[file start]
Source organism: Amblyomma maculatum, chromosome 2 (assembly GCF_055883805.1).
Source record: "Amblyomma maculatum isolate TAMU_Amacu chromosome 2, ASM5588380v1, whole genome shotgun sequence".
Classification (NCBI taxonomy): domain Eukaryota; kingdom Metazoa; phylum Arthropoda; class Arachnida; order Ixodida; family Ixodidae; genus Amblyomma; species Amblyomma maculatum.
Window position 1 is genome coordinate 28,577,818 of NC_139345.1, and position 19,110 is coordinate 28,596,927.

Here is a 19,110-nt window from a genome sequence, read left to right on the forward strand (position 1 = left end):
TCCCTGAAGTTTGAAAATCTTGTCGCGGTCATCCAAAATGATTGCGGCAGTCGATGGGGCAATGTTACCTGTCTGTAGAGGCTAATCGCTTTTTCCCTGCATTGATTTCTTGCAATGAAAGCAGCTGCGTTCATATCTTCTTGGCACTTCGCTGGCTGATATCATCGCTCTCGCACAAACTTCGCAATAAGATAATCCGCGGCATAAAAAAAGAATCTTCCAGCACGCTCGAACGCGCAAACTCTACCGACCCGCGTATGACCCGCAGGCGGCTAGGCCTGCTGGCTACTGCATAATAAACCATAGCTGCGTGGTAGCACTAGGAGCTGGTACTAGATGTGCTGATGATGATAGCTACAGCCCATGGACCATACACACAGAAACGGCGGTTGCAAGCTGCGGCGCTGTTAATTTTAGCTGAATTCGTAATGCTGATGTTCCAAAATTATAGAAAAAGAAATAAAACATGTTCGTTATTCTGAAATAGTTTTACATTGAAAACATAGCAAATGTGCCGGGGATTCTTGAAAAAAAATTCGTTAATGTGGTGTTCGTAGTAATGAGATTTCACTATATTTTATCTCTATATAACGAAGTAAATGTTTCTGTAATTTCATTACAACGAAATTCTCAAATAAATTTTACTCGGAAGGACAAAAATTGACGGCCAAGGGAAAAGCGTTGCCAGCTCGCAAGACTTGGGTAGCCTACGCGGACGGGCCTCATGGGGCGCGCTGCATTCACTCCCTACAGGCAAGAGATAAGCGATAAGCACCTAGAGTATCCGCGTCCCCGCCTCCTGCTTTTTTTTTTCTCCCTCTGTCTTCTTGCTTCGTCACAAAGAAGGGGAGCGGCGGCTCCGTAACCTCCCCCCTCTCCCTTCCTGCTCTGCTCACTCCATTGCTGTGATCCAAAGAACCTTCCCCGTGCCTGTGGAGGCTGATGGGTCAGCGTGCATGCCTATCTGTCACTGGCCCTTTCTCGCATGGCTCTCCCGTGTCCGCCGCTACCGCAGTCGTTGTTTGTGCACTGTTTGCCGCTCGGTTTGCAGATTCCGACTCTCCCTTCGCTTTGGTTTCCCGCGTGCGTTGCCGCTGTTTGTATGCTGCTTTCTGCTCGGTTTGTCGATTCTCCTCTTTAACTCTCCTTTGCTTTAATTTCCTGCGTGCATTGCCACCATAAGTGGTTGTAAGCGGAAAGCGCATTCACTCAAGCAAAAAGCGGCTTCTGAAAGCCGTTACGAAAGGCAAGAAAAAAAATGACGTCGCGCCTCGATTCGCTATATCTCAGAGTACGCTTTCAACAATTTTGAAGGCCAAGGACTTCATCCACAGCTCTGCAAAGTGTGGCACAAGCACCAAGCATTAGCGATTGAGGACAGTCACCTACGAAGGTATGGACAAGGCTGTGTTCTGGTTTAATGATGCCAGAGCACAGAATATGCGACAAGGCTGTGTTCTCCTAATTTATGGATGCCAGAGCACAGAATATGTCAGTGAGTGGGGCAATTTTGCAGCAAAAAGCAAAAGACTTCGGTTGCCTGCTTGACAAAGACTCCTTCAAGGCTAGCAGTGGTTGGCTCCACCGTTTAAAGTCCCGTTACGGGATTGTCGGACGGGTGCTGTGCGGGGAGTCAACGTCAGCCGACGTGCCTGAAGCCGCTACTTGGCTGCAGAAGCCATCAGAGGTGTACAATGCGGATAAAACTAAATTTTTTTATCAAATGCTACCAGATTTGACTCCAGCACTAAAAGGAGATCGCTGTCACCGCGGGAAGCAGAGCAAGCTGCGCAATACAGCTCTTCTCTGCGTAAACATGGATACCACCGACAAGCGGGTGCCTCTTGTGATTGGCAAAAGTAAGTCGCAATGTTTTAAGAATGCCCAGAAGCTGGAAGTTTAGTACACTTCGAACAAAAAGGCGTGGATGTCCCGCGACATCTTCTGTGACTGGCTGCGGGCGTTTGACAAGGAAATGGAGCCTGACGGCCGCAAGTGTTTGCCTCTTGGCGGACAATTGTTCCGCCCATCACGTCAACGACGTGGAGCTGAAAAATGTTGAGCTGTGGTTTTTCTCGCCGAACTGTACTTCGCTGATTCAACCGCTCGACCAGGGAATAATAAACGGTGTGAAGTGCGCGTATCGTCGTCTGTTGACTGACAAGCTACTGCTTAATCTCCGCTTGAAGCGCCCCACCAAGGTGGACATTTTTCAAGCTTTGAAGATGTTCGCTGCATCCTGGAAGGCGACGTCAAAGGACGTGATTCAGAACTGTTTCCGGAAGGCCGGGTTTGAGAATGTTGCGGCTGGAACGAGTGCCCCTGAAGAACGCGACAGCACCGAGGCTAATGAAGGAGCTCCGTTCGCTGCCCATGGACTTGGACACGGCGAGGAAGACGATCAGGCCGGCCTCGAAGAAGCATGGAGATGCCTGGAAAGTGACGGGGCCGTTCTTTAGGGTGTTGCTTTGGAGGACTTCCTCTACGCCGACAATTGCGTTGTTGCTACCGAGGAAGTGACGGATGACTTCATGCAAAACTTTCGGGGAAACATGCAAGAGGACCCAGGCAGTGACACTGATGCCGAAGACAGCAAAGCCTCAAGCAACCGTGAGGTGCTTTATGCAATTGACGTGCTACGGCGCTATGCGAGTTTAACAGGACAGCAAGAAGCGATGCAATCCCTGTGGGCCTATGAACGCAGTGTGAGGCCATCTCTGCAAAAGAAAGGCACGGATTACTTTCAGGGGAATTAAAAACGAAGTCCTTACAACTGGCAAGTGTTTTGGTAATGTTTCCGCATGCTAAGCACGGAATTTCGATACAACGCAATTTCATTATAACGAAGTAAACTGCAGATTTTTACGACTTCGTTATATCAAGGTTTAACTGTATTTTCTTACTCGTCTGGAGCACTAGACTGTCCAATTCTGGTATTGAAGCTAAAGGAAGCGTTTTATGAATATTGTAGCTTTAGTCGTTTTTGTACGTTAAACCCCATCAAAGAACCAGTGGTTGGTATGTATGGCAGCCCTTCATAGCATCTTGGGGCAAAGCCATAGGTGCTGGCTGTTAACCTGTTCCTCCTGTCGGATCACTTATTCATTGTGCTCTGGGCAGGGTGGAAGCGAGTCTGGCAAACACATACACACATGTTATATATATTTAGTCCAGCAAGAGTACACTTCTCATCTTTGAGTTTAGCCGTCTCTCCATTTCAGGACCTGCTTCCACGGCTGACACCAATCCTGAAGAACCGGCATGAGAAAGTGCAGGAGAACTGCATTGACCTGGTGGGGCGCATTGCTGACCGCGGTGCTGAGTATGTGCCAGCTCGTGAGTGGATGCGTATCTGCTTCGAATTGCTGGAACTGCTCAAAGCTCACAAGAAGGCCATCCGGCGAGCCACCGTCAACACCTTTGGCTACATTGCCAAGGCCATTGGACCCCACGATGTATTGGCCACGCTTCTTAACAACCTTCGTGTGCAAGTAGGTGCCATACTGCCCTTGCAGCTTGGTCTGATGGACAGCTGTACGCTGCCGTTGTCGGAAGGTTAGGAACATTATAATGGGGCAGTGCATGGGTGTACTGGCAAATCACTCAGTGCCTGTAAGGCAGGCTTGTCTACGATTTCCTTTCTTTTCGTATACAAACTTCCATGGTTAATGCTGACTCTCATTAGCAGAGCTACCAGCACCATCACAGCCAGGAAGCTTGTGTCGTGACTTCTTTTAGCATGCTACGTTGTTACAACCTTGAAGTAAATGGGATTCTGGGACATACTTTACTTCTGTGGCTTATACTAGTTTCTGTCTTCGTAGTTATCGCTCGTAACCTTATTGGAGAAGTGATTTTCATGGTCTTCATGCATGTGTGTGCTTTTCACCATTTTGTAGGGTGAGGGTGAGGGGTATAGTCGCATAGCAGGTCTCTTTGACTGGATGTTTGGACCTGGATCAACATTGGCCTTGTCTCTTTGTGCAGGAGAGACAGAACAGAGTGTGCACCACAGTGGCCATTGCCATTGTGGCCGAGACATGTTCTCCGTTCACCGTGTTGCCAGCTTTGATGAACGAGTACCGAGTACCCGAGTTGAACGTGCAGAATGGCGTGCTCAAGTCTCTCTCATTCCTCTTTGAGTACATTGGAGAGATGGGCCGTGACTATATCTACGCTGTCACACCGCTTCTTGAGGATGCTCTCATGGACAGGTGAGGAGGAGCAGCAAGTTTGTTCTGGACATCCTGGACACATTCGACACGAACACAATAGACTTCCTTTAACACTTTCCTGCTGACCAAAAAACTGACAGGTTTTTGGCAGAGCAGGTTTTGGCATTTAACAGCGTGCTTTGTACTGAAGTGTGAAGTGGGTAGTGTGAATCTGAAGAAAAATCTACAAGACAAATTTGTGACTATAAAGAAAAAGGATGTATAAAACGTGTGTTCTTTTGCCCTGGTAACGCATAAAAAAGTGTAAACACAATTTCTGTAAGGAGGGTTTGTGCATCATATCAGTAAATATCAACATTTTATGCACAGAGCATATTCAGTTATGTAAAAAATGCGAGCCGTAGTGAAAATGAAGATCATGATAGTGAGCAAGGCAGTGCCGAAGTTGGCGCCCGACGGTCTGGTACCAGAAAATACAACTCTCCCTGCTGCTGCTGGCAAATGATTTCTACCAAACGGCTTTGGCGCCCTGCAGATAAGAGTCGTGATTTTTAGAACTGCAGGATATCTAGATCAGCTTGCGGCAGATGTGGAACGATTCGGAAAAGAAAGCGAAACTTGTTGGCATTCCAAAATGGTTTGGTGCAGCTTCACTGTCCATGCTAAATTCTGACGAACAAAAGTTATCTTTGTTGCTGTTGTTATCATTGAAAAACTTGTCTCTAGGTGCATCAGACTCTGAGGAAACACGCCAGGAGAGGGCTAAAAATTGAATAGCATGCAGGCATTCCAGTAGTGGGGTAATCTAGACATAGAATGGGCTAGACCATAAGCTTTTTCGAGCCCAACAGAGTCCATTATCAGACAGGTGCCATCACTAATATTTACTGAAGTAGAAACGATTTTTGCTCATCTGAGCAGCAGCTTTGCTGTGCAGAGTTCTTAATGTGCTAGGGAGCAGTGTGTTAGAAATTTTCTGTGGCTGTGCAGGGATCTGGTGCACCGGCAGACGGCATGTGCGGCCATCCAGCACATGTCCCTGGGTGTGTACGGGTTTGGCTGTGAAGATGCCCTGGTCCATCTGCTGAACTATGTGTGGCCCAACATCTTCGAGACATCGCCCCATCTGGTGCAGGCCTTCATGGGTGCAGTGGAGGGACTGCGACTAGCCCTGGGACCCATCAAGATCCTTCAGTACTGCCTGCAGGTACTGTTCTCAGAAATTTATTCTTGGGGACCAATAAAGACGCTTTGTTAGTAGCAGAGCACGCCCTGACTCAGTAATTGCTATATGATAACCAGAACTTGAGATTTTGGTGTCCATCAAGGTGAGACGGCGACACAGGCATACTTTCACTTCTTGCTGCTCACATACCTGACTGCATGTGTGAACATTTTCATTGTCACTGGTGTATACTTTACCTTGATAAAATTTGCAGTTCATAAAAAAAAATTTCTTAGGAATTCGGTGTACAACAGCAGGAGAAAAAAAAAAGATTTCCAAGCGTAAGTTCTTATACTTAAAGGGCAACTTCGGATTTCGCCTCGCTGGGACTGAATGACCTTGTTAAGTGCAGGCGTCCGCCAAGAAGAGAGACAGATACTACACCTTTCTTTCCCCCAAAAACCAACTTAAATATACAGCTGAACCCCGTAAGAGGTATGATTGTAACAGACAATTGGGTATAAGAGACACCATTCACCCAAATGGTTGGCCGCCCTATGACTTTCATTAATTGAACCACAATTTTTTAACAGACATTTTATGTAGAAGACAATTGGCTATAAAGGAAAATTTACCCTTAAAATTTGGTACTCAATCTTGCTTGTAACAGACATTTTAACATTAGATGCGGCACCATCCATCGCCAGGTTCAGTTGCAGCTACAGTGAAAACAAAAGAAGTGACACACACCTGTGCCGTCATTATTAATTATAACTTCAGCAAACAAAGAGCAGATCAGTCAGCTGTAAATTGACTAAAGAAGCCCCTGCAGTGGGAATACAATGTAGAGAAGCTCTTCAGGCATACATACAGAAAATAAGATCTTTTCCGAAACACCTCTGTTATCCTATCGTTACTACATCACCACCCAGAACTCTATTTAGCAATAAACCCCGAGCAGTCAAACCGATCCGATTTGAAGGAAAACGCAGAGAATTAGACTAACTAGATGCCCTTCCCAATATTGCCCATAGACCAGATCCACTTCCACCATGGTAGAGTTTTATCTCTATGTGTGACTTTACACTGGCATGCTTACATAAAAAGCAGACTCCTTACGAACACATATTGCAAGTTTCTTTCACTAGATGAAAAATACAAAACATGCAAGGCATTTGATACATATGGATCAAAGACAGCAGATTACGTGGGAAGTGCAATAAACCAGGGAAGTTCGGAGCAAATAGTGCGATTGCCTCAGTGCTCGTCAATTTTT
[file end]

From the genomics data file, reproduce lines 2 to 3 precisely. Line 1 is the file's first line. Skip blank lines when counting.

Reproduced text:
Source record: "Amblyomma maculatum isolate TAMU_Amacu chromosome 2, ASM5588380v1, whole genome shotgun sequence".
Classification (NCBI taxonomy): domain Eukaryota; kingdom Metazoa; phylum Arthropoda; class Arachnida; order Ixodida; family Ixodidae; genus Amblyomma; species Amblyomma maculatum.